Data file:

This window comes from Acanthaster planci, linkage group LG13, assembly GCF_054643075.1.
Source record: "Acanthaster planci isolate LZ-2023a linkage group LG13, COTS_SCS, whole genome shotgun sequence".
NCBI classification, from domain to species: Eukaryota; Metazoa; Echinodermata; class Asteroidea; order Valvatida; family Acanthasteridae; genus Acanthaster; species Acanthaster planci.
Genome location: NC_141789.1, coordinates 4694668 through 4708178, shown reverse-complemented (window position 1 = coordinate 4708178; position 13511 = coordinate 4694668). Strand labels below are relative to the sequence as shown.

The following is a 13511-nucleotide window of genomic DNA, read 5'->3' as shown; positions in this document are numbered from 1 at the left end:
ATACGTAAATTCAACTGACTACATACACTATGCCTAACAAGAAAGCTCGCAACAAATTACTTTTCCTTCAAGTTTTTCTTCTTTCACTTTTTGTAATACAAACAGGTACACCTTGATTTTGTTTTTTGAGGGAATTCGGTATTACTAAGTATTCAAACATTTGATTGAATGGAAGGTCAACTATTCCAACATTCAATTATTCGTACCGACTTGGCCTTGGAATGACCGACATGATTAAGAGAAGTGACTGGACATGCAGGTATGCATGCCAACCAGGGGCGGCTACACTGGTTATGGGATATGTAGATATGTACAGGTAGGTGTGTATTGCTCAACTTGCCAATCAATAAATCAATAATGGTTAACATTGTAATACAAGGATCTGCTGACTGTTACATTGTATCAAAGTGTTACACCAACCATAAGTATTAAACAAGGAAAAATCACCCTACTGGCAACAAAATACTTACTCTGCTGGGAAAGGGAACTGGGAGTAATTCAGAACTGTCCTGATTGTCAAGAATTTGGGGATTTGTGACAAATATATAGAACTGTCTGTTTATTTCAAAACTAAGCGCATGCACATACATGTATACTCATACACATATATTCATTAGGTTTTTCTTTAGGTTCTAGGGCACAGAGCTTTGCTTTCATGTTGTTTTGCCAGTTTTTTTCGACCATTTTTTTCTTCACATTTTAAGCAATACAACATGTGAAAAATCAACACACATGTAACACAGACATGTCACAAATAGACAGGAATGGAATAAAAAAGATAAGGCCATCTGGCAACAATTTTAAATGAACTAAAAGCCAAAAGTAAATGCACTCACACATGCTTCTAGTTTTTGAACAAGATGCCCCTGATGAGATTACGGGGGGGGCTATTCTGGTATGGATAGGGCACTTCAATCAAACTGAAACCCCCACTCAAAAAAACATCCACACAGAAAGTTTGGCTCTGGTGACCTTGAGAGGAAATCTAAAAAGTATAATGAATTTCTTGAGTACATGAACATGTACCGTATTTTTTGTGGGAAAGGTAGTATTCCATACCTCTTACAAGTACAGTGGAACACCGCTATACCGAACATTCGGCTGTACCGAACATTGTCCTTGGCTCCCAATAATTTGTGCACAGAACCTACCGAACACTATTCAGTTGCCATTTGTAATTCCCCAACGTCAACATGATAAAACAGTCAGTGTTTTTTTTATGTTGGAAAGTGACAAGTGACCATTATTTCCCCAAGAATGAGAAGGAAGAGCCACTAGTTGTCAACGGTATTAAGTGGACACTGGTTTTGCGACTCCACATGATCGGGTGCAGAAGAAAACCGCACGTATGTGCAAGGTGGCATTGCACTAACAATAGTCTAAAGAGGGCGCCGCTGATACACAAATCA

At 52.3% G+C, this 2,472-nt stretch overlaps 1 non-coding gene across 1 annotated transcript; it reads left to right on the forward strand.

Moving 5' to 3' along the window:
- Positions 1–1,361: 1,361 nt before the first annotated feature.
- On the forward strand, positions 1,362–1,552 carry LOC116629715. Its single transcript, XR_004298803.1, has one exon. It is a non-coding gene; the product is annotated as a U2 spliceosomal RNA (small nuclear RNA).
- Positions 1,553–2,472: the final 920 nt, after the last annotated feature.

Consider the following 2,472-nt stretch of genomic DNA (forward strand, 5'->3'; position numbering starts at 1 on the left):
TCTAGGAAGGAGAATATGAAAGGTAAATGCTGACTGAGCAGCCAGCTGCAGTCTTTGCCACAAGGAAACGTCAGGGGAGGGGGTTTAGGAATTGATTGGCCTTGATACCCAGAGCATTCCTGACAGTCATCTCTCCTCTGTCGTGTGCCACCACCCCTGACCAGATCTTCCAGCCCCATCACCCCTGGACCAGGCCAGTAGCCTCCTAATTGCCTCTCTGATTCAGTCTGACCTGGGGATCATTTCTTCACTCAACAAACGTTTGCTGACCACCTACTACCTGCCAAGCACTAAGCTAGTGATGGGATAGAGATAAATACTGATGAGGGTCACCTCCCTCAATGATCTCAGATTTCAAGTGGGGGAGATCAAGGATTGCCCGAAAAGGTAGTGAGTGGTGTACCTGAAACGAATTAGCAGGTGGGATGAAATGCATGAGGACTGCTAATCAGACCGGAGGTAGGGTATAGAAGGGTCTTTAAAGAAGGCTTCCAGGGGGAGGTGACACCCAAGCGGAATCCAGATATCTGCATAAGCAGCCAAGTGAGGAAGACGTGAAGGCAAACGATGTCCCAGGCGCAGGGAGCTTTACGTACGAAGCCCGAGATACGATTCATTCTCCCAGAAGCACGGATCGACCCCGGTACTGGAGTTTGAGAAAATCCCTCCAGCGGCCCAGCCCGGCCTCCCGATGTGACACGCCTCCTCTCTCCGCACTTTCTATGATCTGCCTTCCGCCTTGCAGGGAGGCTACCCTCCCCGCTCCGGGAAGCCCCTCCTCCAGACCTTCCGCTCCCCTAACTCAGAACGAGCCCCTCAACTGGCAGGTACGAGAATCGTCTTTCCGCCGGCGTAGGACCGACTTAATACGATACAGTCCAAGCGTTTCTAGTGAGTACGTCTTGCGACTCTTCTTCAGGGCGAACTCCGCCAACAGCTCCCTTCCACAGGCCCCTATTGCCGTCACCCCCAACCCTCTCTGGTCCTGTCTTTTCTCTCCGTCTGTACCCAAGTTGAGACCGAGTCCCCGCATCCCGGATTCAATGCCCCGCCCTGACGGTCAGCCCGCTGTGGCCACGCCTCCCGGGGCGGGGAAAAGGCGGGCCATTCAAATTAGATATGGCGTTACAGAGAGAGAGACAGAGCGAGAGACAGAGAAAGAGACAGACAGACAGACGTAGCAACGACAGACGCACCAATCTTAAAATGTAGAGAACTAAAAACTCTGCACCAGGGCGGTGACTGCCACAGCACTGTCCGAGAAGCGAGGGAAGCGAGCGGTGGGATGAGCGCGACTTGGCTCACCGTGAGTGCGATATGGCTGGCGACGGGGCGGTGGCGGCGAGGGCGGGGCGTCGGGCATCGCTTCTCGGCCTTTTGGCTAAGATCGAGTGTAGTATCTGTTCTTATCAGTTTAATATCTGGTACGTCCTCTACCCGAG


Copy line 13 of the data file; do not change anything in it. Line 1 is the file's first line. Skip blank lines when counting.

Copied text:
TCTAGGAAGGAGAATATGAAAGGTAAATGCTGACTGAGCAGCCAGCTGCAGTCTTTGCCACAAGGAAACGTCAGGGGAGGGGGTTTAGGAATTGATTGGCCTTGATACCCAGAGCATTCCTGACAGTCATCTCTCCTCTGTCGTGTGCCACCACCCCTGACCAGATCTTCCAGCCCCATCACCCCTGGACCAGGCCAGTAGCCTCCTAATTGCCTCTCTGATTCAGTCTGACCTGGGGATCATTTCTTCACTCAACAAACGTTTGCTGACCACCTACTACCTGCCAAGCACTAAGCTAGTGATGGGATAGAGATAAATACTGATGAGGGTCACCTCCCTCAATGATCTCAGATTTCAAGTGGGGGAGATCAAGGATTGCCCGAAAAGGTAGTGAGTGGTGTACCTGAAACGAATTAGCAGGTGGGATGAAATGCATGAGGACTGCTAATCAGACCGGAGGTAGGGTATAGAAGGGTCTTTAAAGAAGGCTTCCAGGGGGAGGTGACACCCAAGCGGAATCCAGATATCTGCATAAGCAGCCAAGTGAGGAAGACGTGAAGGCAAACGATGTCCCAGGCGCAGGGAGCTTTACGTACGAAGCCCGAGATACGATTCATTCTCCCAGAAGCACGGATCGACCCCGGTACTGGAGTTTGAGAAAATCCCTCCAGCGGCCCAGCCCGGCCTCCCGATGTGACACGCCTCCTCTCTCCGCACTTTCTATGATCTGCCTTCCGCCTTGCAGGGAGGCTACCCTCCCCGCTCCGGGAAGCCCCTCCTCCAGACCTTCCGCTCCCCTAACTCAGAACGAGCCCCTCAACTGGCAGGTACGAGAATCGTCTTTCCGCCGGCGTAGGACCGACTTAATACGATACAGTCCAAGCGTTTCTAGTGAGTACGTCTTGCGACTCTTCTTCAGGGCGAACTCCGCCAACAGCTCCCTTCCACAGGCCCCTATTGCCGTCACCCCCAACCCTCTCTGGTCCTGTCTTTTCTCTCCGTCTGTACCCAAGTTGAGACCGAGTCCCCGCATCCCGGATTCAATGCCCCGCCCTGACGGTCAGCCCGCTGTGGCCACGCCTCCCGGGGCGGGGAAAAGGCGGGCCATTCAAATTAGATATGGCGTTACAGAGAGAGAGACAGAGCGAGAGACAGAGAAAGAGACAGACAGACAGACGTAGCAACGACAGACGCACCAATCTTAAAATGTAGAGAACTAAAAACTCTGCACCAGGGCGGTGACTGCCACAGCACTGTCCGAGAAGCGAGGGAAGCGAGCGGTGGGATGAGCGCGACTTGGCTCACCGTGAGTGCGATATGGCTGGCGACGGGGCGGTGGCGGCGAGGGCGGGGCGTCGGGCATCGCTTCTCGGCCTTTTGGCTAAGATCGAGTGTAGTATCTGTTCTTATCAGTTTAATATCTGGTACGTCCTCTACCCGAG